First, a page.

Open source approach for patients arriving at the clinic with Clinic Arrivals

A team of Australian software developers has come up with an open source approach to help medical practices handle patient arrivals and infection control during the coronavirus outbreak, working to turn around a minimum viable product in less than two weeks.

Dubbed Clinic Arrivals, the solution is a mixture of open source video conferencing, SMS messaging and integration with practice management system appointment books to manage telehealth consults and to automate the process of instructing patients what to do when they arrive for a face-to-face visit.

The team behind the solution was led by Melbourne-based health interoperability expert Grahame Grieve, creator of the FHIR standard, and several IT professionals who are part of the FHIR community.

This includes Telstra Health's Brian Postlethwaite, who as Mr Grieve puts it “wrote the guts of the program”; Oridashi's Brett Esler, who has developed a FHIR access library that links to commonly used PMSs Best Practice, MedicalDirector and Zedmed; Shovan Roy, a former Accenture staffer on the My Health Record who is now working with NSW Health on the child health record project and worked with Mr Grieve and James Berry on the video conferencing requirements; and Europe-based FHIR consultant Vadim Peretokin.

Together, they have developed an application that solves two problems for practices in the face of the coronavirus: how to more easily handle video consults that fit in with the GP's workflow and have zero impact on the patient; and how to get high risk patients to stay in the car park so the doctor or nurse can triage them before they come into the building.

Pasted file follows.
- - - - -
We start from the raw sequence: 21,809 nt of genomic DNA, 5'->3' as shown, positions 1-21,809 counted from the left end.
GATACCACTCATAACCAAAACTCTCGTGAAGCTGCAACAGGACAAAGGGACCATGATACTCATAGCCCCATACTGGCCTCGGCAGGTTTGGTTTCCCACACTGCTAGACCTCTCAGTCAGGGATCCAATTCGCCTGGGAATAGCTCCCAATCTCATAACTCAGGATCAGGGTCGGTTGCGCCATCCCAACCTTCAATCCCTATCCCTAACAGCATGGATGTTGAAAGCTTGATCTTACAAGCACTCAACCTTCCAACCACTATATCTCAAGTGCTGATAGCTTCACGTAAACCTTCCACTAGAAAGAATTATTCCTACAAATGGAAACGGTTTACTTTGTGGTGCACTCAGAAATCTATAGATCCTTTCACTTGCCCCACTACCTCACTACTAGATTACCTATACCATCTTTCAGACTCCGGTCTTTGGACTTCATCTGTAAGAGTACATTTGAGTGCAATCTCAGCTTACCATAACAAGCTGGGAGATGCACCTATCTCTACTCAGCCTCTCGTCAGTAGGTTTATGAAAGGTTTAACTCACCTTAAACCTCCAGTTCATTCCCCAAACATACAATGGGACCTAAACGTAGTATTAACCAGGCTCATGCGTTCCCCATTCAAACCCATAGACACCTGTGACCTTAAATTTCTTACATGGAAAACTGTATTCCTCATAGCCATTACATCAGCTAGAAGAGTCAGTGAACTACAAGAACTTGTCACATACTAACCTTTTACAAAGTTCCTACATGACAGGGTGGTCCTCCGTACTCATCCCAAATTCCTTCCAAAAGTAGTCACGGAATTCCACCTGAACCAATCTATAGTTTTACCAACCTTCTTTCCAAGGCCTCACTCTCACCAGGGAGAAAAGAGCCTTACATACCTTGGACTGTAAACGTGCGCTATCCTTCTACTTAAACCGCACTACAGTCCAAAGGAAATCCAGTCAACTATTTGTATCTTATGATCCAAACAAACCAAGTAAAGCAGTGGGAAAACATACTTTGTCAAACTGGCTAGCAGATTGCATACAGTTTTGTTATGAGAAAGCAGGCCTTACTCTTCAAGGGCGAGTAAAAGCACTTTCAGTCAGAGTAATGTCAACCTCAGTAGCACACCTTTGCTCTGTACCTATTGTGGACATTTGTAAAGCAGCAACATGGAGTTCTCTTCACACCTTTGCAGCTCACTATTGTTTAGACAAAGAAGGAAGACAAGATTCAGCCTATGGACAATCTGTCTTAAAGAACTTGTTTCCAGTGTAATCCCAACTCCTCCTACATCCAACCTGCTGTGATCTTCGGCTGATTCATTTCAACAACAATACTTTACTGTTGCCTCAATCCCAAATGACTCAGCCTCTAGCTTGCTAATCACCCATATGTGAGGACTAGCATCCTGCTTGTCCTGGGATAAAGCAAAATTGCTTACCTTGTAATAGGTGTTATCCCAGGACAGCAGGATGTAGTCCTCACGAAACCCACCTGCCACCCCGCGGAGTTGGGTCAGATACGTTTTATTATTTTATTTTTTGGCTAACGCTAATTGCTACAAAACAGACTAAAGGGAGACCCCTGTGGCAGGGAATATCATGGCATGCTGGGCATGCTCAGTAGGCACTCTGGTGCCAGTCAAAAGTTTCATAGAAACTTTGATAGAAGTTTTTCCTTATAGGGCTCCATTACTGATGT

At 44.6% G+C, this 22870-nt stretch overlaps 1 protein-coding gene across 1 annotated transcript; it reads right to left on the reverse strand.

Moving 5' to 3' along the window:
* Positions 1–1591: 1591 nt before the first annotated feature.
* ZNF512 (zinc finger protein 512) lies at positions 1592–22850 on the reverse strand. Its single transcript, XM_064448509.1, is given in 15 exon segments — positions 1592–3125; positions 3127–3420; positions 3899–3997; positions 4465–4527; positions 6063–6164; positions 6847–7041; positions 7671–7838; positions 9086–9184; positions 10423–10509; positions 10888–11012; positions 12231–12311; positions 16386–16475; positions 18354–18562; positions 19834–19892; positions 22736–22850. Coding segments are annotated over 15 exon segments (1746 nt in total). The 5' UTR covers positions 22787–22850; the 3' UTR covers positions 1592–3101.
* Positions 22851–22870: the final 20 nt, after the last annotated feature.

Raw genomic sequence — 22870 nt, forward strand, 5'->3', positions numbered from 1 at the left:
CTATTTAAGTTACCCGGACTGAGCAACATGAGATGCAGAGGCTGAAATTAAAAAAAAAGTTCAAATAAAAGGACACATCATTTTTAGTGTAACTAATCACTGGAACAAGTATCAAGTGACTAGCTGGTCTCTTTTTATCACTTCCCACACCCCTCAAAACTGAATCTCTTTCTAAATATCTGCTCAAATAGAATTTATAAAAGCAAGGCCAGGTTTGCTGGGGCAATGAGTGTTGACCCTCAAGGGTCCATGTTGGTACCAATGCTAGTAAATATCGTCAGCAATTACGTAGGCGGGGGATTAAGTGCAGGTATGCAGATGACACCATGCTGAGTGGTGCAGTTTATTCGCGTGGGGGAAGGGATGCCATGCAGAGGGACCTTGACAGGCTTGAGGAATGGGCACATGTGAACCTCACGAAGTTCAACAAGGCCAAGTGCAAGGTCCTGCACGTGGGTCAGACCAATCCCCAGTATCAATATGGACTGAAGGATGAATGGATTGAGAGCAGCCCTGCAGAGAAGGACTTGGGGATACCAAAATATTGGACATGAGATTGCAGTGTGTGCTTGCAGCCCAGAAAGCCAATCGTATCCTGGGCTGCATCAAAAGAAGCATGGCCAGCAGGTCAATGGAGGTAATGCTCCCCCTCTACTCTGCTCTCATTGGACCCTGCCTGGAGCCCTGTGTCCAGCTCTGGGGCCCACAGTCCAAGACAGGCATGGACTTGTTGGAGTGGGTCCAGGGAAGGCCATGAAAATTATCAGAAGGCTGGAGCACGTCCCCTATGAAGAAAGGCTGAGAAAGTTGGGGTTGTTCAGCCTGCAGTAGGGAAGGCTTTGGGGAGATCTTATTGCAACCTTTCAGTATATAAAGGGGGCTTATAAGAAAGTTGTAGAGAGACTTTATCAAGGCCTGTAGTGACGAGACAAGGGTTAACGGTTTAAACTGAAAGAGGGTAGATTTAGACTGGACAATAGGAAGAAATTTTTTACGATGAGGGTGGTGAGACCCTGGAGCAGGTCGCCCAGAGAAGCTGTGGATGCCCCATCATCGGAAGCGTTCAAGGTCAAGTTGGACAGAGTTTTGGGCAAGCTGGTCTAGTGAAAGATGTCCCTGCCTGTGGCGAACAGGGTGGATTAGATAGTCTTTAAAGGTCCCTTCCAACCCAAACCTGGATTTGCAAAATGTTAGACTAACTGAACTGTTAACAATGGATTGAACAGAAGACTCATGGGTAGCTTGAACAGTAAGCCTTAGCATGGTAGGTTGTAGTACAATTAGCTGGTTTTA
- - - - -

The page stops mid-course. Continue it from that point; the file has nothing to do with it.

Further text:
“It says to the patient from the start, do you qualify for a virtual appointment rather than physically coming to the doctor,” Mr Grieve said. “If they choose it as a video consult, then we set it up a few minutes before. We send them a message saying the doctor's appointment is coming up, be ready and if the doctor wants to see you, this is the video link to click on.

“The doctor will then talk to them and if the doctor decides that they want to see the patient, then the doctor has a copy of that link in the appointment details in the PMS and the patient has it in their SMS. If there is a translator or a third party in the call they can add the translator into the call as well.”

The second element is communicating with patients when they arrive for a face-to-face consult. The system can send an SMS to them telling them to stay in their car when they arrive and a nurse or doctor will come out to them. It can also tell them to enter via a rear door or go directly to a room set aside for potentially infected patients, thereby automating a process that most clinics are doing manually now.

All of this is done with existing technology that does not require the patient to download an app and that is easily integrated with the PMS through APIs.

Video conferencing is being done through the open source OpenVidu, which means patients simply have to click on a link in the SMS and there are no apps to download.

The SMS gateway is provided by Twilio, which lets users send and receive text messages using web service APIs.

Mr Grieve said OpenVidu was deliberately chosen as unlike other free offerings, it does not require patients to sign up or be given an ID, and instead allows them to get straight to the appointment.

“This is a link that takes them straight to a website and straight into the video call on the website,” he said. “There is zero impact on the patient's end and that was really important to me. There is no app, no set-up.”

The team has uploaded the solution to GitHub with instructions on how to use it.

While his company Health Intersections is managing the project, the product has been built so quickly that normal product development and costing have been turned on their heads.

“This has been done entirely backwards,” Mr Grieve said “It makes no commercial sense to be doing but we just looked at it and said, GPs really really need help right now. We said we are going to do this and then figure it out, because that is the nature of things right now.”

The hope is that rather than a commercial product, the approach is adopted by the PMS vendors themselves.

Posted in Australian eHealth

Tags: FHIR, Grahame Grieve, COVID-19

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